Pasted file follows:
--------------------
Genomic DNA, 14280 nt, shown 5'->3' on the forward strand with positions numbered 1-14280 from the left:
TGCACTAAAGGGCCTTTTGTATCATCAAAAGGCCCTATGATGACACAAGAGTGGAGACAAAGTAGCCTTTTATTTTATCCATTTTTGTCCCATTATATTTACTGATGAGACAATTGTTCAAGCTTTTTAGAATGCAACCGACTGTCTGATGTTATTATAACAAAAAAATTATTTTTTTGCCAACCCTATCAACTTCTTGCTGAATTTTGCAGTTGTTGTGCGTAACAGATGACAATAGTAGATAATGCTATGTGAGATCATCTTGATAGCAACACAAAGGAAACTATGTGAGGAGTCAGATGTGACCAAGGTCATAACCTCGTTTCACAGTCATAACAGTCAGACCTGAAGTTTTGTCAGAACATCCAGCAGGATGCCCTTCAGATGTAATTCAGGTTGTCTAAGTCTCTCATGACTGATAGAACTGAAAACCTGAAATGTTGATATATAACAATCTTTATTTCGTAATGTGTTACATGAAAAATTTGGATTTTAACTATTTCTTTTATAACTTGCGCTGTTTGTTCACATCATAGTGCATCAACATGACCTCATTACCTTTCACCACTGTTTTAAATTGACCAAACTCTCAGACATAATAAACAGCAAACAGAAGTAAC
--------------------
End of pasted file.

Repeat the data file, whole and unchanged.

Genomic DNA, 14280 nt, shown 5'->3' on the forward strand with positions numbered 1-14280 from the left:
TGCACTAAAGGGCCTTTTGTATCATCAAAAGGCCCTATGATGACACAAGAGTGGAGACAAAGTAGCCTTTTATTTTATCCATTTTTGTCCCATTATATTTACTGATGAGACAATTGTTCAAGCTTTTTAGAATGCAACCGACTGTCTGATGTTATTATAACAAAAAAATTATTTTTTTGCCAACCCTATCAACTTCTTGCTGAATTTTGCAGTTGTTGTGCGTAACAGATGACAATAGTAGATAATGCTATGTGAGATCATCTTGATAGCAACACAAAGGAAACTATGTGAGGAGTCAGATGTGACCAAGGTCATAACCTCGTTTCACAGTCATAACAGTCAGACCTGAAGTTTTGTCAGAACATCCAGCAGGATGCCCTTCAGATGTAATTCAGGTTGTCTAAGTCTCTCATGACTGATAGAACTGAAAACCTGAAATGTTGATATATAACAATCTTTATTTCGTAATGTGTTACATGAAAAATTTGGATTTTAACTATTTCTTTTATAACTTGCGCTGTTTGTTCACATCATAGTGCATCAACATGACCTCATTACCTTTCACCACTGTTTTAAATTGACCAAACTCTCAGACATAATAAACAGCAAACAGAAGTAAC